Some years back, Treetop, a juice drink in tetra packs was launched into the Indian market. It was a novelty at that time, and sales in the first year were so good that the manufacturer substantially expanded production capacity. But sales plummeted soon after and never recovered.
More recently, in a major offensive, a food conglomerate set up a business division to launch nutritional bars into Asia. Initially the growth was exceptional as the brand entered one market after another. However distress signals began to emerge about 8 to 12 months after launch. Another year or two later the business division was closed down.
What went wrong? In the case of Treetop, while the product trial was good, most consumers were not returning to buy the juice drink after their first, second or third purchase. The company was reading retail sales, which looked very strong in the first year of launch. However, what the sales data did not reveal was the repeat purchase rate, which for Treetop was low. In the second example, while the nutritional bars were filling the distribution pipeline and going on the shelf, not many were going off the shelves. The regional team, for some time, continued to post good aggregate primary sales as they kept entering new territories, expanding their distribution and stretching the pipeline.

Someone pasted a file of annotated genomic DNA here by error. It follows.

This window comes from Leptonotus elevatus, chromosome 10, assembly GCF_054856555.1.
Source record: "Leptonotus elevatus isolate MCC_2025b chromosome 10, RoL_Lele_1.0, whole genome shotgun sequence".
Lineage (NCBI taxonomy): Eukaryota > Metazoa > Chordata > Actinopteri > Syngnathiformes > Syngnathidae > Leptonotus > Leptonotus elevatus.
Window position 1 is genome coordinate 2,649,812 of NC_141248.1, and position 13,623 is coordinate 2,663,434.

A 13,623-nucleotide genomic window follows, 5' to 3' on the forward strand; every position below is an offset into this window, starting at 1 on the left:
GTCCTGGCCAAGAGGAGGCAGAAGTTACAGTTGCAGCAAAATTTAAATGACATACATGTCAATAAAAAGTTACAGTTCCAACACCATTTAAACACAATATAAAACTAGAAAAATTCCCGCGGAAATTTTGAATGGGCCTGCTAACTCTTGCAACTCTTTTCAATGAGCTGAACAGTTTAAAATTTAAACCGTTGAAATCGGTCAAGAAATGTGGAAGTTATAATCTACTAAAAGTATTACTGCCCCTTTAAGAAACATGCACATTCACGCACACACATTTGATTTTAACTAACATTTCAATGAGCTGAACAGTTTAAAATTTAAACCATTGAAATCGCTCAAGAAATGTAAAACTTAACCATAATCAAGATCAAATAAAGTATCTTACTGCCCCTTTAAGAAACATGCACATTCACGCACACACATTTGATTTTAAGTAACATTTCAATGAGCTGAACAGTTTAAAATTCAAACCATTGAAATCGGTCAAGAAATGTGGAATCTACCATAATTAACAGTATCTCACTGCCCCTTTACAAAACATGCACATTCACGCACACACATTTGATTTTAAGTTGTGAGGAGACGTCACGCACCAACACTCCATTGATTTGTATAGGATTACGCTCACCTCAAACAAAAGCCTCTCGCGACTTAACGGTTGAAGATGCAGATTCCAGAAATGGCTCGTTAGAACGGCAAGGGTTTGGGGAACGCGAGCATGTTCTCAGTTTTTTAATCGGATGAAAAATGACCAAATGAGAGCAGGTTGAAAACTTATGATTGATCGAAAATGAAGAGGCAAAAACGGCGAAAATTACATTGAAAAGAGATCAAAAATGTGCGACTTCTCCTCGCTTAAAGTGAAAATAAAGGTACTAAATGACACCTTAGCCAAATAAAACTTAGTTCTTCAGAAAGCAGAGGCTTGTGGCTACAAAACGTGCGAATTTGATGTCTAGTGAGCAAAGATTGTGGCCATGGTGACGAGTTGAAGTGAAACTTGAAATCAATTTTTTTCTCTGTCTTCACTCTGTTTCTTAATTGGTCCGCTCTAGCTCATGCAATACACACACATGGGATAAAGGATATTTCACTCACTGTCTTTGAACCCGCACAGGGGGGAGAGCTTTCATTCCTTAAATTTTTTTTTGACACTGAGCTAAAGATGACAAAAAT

Primary sales and retail sales tell us how the product is performing at that time, but as can be gauged from the above examples, they are not a good prediction for the future. On the other hand, consumer panels are particularly good in predicting sales, and should be used for this purpose.
Non-performing products result in financial and opportunity losses; and if corrective actions are not taken promptly, they also impair corporate reputation and dilute brand equity. It is important that such products are identified early after launch, and improved or discontinued before they adversely affect the company’s business and its reputation with consumers, retailers and other stake holders.
Considering the high rate of failure, it is important that diagnostic and predictive research continues after the product is launched. Ability to look into the future and gauge the expected share of their new product gives management the confidence they need, to take timely decisions. It gives them the conviction to further invest in performing products, and cut their losses in non-performing products.
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